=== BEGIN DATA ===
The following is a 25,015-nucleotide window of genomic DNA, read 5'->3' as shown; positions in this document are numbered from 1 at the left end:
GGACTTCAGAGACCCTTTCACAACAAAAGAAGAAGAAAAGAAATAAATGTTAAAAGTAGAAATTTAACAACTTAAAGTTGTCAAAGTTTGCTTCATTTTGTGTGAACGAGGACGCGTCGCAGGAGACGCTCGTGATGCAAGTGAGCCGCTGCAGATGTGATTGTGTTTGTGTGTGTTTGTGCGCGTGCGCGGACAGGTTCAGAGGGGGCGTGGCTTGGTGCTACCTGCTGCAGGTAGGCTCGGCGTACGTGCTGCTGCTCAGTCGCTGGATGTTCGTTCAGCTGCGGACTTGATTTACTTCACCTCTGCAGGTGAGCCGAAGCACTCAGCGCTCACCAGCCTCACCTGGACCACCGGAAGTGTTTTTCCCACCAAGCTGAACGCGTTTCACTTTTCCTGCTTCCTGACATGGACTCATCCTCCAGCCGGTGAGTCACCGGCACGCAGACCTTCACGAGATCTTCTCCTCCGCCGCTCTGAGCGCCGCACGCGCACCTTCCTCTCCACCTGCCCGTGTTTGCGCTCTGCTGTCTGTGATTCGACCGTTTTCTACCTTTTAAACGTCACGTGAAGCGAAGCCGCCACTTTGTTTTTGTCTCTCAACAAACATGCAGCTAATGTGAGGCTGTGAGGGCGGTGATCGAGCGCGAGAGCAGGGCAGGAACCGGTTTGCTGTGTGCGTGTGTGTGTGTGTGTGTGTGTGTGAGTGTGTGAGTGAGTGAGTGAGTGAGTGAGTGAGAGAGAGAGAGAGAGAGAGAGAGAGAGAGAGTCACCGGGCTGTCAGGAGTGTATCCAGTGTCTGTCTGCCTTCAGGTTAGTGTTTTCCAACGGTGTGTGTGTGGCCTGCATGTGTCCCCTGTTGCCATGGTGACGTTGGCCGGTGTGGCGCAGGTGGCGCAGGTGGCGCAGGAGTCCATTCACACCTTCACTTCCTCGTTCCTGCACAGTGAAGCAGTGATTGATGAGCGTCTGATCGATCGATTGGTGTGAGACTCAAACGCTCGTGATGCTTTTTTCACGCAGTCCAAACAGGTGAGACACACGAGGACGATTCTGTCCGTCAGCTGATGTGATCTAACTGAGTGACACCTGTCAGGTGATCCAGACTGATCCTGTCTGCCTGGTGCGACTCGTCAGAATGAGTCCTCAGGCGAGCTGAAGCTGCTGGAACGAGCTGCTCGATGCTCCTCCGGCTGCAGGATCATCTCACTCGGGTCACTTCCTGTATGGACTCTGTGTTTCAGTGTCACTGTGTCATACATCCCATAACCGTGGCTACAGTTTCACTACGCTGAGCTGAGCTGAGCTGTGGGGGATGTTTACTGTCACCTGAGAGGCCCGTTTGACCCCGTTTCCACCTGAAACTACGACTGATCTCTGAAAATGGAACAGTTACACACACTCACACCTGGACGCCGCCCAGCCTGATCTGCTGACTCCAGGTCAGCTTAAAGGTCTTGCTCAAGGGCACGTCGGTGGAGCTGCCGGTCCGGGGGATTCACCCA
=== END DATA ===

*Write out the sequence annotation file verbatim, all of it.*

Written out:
The following is a 25,015-nucleotide window of genomic DNA, read 5'->3' as shown; positions in this document are numbered from 1 at the left end:
GGACTTCAGAGACCCTTTCACAACAAAAGAAGAAGAAAAGAAATAAATGTTAAAAGTAGAAATTTAACAACTTAAAGTTGTCAAAGTTTGCTTCATTTTGTGTGAACGAGGACGCGTCGCAGGAGACGCTCGTGATGCAAGTGAGCCGCTGCAGATGTGATTGTGTTTGTGTGTGTTTGTGCGCGTGCGCGGACAGGTTCAGAGGGGGCGTGGCTTGGTGCTACCTGCTGCAGGTAGGCTCGGCGTACGTGCTGCTGCTCAGTCGCTGGATGTTCGTTCAGCTGCGGACTTGATTTACTTCACCTCTGCAGGTGAGCCGAAGCACTCAGCGCTCACCAGCCTCACCTGGACCACCGGAAGTGTTTTTCCCACCAAGCTGAACGCGTTTCACTTTTCCTGCTTCCTGACATGGACTCATCCTCCAGCCGGTGAGTCACCGGCACGCAGACCTTCACGAGATCTTCTCCTCCGCCGCTCTGAGCGCCGCACGCGCACCTTCCTCTCCACCTGCCCGTGTTTGCGCTCTGCTGTCTGTGATTCGACCGTTTTCTACCTTTTAAACGTCACGTGAAGCGAAGCCGCCACTTTGTTTTTGTCTCTCAACAAACATGCAGCTAATGTGAGGCTGTGAGGGCGGTGATCGAGCGCGAGAGCAGGGCAGGAACCGGTTTGCTGTGTGCGTGTGTGTGTGTGTGTGTGTGTGTGAGTGTGTGAGTGAGTGAGTGAGTGAGTGAGTGAGAGAGAGAGAGAGAGAGAGAGAGAGAGAGAGTCACCGGGCTGTCAGGAGTGTATCCAGTGTCTGTCTGCCTTCAGGTTAGTGTTTTCCAACGGTGTGTGTGTGGCCTGCATGTGTCCCCTGTTGCCATGGTGACGTTGGCCGGTGTGGCGCAGGTGGCGCAGGTGGCGCAGGAGTCCATTCACACCTTCACTTCCTCGTTCCTGCACAGTGAAGCAGTGATTGATGAGCGTCTGATCGATCGATTGGTGTGAGACTCAAACGCTCGTGATGCTTTTTTCACGCAGTCCAAACAGGTGAGACACACGAGGACGATTCTGTCCGTCAGCTGATGTGATCTAACTGAGTGACACCTGTCAGGTGATCCAGACTGATCCTGTCTGCCTGGTGCGACTCGTCAGAATGAGTCCTCAGGCGAGCTGAAGCTGCTGGAACGAGCTGCTCGATGCTCCTCCGGCTGCAGGATCATCTCACTCGGGTCACTTCCTGTATGGACTCTGTGTTTCAGTGTCACTGTGTCATACATCCCATAACCGTGGCTACAGTTTCACTACGCTGAGCTGAGCTGAGCTGTGGGGGATGTTTACTGTCACCTGAGAGGCCCGTTTGACCCCGTTTCCACCTGAAACTACGACTGATCTCTGAAAATGGAACAGTTACACACACTCACACCTGGACGCCGCCCAGCCTGATCTGCTGACTCCAGGTCAGCTTAAAGGTCTTGCTCAAGGGCACGTCGGTGGAGCTGCCGGTCCGGGGGATTCACCCA